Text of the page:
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Philip Graupner, A Man of Letters

A man of letters, indeed – there are nearly 1,700 of them in what Philip Graupner calls “The Graupner Letter Collection.” Each letter is in its own transparent cover, along with the original stamped envelope (except for the stamps Graupner’s mother clipped off for her church’s collection).

The 27 large binders in which the letters are filed chronologically by family fill seven feet of shelving in the glassed-in porch of his home on Highway Q. There are another 10 binders with letters from Graupner’s mother’s side of the family and other distantly related families.

The first letter was written Dec. 29, 1900, by Selma Auguste Gläser of Marienthal (now the town of Zwickau in East Germany) to her oldest daughter, Anna Gläser Graupner, who married C. Hermann Graupner the previous June and moved to the Ruhr region near Essen.

And there begins the tale of the Graupner family letters. Anna and Hermann had seven children:  Anna Selma (1901), Ida (1902), Elsa (1904), Hermann, Jr. (1906), Karl, also called Carl, (1908), Paul (1911) and Johanna, usually called Hanni, (1919). Hanni was the only one of the seven who never married. The others all had children, and there were dozens of aunts, uncles and cousins on both sides of the family – many of them prolific letter writers, too.

Because of the effectiveness of the British blockade, WWI meant “hunger years” for civilians, and the time after Germany’s defeat was marked by political and economic upheaval. In 1917, Karl signed up to spend his vacation working on a farm in Pomerania, several hundred miles away on the southern shore of the Baltic Sea. Although he was only nine, his parents allowed him to go because there wasn’t much to eat at home. And worse was to come. Reparations enforced by the winning forces in WWI led to hyperinflation. A loaf of bread that cost 250 marks in January 1923 had risen to 200,000 million marks by November. Letters spoke of having to carry money to the store in a wheelbarrow.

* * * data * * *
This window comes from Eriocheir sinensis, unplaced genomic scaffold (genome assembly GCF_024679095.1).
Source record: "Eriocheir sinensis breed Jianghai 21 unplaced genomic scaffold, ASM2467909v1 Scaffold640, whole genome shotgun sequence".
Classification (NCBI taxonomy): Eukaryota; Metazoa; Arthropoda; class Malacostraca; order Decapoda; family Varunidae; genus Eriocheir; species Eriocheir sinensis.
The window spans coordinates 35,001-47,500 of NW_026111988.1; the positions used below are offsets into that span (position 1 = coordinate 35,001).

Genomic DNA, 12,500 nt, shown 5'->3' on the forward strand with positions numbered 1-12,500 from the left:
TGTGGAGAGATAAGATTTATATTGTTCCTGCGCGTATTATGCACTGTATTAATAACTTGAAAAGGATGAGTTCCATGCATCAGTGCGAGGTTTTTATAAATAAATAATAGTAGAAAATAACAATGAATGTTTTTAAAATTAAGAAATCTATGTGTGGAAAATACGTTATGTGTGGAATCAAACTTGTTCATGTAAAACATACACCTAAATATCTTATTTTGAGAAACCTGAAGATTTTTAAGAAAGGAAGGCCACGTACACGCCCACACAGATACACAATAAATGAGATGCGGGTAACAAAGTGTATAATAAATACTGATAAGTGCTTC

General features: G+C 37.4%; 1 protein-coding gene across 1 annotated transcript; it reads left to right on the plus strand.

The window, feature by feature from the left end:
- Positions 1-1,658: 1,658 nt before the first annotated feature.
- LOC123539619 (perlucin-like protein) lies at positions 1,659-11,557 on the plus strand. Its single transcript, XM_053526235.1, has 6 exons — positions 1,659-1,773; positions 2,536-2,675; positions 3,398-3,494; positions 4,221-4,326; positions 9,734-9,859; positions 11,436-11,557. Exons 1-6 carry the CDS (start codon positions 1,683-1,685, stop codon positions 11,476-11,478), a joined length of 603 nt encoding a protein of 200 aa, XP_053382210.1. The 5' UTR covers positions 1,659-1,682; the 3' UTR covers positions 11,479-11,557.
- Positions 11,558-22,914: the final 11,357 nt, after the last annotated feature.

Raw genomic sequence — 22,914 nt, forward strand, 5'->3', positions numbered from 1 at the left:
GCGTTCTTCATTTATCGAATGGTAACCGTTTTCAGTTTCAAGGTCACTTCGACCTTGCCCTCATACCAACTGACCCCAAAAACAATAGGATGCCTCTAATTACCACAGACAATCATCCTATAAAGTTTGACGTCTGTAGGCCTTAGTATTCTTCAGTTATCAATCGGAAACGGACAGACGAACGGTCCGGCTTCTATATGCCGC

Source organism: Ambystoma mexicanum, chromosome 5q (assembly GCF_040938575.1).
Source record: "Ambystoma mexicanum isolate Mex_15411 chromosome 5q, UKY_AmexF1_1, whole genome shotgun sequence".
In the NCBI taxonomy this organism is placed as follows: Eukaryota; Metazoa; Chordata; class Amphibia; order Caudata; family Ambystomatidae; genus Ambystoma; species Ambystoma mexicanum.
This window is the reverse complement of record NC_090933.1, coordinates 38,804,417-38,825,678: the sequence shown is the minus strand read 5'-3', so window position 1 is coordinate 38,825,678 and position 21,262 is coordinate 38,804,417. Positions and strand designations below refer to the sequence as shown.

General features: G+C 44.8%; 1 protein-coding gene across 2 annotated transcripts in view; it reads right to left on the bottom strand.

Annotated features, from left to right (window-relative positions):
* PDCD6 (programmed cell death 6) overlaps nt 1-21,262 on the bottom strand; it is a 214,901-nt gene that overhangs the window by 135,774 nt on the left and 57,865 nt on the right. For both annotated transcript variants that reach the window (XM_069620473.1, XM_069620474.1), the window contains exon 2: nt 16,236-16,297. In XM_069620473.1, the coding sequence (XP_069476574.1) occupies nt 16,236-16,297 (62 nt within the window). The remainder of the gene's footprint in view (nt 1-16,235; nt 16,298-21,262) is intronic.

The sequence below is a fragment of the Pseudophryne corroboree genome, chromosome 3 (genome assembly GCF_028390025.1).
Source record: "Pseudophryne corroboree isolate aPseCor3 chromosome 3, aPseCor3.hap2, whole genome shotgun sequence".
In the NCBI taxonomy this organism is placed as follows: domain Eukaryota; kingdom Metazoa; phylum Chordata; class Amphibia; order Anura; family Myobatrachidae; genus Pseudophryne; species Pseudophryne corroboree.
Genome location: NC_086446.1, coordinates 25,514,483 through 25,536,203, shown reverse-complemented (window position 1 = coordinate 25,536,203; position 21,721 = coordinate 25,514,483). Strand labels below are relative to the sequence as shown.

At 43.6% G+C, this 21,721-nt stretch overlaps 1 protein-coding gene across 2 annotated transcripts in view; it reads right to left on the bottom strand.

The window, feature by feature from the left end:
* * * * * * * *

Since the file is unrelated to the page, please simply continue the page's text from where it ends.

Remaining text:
In 1923, Ida and Karl, ages 21 and 15, immigrated to a farm near De Pere, Wis., owned by their mother’s first cousin, Frank Boser. Siblings Elsa and Hermann, Jr., 21 and 19, followed them to Wisconsin in 1925, soon after the marriage of their sister Anna to Adolf Beckers.

Elsa and Ida found jobs in Milwaukee. In 1928, Ida married a German immigrant named Willard Liepert, and they took over his family’s farm near Boltonville. Elsa married August Dauer after they returned to Schlangenbad, Germany, at his father’s insistence, to take over his cabinet-making shop. Hermann. Jr. married Malinda Bloedorn in Greenleaf, Wis., in 1938, and Carl married Gertrude Boock, a Lutheran schoolteacher, in Spencer, Wis., in 1939. Paul, an engineer, married Gerda Scheidhauer in 1938, and they remained in Germany, suffering terribly during WWII. Hanni, the youngest, cared for her parents through their old age.

It fell to Carl’s son, Philip, to preserve the Graupner family’s voluminous correspondence. Many of the letters were saved by the siblings who came to Wisconsin, but because there had been a major change in the style of handwriting during the years, later generations could not read them.

Philip, who majored in German at the University of Wisconsin – Stevens Point, later lived in Germany from 1965-69 and attended commercial art school in Wiesbaden from 1966 to 1968. After that he worked in the bookbinding department of a publishing company until 1969, when his passport expired. After the death of elderly relatives there, he went back to Germany to save hundreds of letters and photos that would have been destroyed.